Ideas from books, articles & podcasts.
We all spend time making decisions with some risk involved. We look at each situation and consider the likelihood that something will happen as well as if it would be worth it.
For example, whether to sprint across the street when the sign says “don’t walk.”
Expected value is then the odds of something happening multiplied by the cost of the expected value of the situation.
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The cost or payoff is not always clear.
For example, people feel more pain from the loss of a dollar than pleasure from a dollar gained. It is called loss aversion.
The prospect theory combines the ideas of loss aversion and over- and und...
Part of the expected value is estimating the chance or probability of the situation.
Many people have poor judgement calculating real probabilities. They overstate the chance of rare events and underestimate the possibility of common events.
For example, many peo...
Risk is part of our lives and cannot always be avoided. We have to cross streets or drive in cars.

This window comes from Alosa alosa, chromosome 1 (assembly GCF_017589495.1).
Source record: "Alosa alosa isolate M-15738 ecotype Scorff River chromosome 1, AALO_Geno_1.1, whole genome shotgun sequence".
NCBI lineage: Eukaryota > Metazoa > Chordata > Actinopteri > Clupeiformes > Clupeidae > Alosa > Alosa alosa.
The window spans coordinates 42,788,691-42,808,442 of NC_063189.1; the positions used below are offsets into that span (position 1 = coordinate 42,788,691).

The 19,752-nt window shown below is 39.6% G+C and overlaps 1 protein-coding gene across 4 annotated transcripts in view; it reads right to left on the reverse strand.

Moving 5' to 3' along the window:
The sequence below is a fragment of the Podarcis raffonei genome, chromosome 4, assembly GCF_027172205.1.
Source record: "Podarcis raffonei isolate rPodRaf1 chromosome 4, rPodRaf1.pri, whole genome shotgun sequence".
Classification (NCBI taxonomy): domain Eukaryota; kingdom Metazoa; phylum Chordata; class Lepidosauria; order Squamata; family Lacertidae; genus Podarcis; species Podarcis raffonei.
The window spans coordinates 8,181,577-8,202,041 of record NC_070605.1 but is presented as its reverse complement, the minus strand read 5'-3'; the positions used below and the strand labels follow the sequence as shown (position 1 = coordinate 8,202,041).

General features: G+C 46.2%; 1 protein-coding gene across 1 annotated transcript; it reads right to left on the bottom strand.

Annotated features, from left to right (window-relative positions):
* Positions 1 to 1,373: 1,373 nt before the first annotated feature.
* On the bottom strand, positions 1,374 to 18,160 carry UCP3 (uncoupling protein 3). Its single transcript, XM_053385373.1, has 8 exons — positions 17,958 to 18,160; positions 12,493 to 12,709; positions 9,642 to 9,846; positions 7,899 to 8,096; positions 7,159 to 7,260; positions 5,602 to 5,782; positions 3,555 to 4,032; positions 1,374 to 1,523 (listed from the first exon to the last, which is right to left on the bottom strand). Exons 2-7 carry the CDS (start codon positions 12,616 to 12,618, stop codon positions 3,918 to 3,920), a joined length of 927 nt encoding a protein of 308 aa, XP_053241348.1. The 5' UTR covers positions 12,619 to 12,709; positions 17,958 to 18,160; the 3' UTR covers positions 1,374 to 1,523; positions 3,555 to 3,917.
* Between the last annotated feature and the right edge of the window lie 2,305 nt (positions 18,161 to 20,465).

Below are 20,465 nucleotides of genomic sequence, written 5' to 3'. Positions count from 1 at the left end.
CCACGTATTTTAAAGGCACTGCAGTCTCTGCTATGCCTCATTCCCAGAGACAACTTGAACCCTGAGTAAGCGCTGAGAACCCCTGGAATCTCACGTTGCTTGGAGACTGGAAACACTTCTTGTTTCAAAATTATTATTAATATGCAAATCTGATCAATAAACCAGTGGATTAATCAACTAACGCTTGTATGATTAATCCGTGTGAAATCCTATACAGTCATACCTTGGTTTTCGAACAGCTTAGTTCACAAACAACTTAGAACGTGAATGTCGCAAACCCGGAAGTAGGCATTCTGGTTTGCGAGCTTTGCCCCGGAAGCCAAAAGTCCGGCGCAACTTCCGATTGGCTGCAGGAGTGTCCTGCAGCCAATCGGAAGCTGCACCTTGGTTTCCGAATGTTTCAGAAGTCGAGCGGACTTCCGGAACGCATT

When we are faced with a risky situation, we can make a better choice when we consider the odds as well as the payoff.
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We surround ourselves with it: We tend to like people who think like us; if we agree with someone's beliefs, we're more likely to be friends with them.
This makes sense, but it means that we subconsciously begin to ignore or dismiss anything that threatens our world views
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Behavioral economists show that when humans make quick decisions under pressure, it is based mostly on intuition. They are unconsciously guided by biases and psychological fallacies.
The nudge theory suggests making subtle interventions to nudge people to make certain choi...
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A common occurrence of heuristics in which we use an initial starting point as an anchor that is then adjusted to yield a final estimate or value.
Example: estimating the value of an object based on the common price of similar objects.
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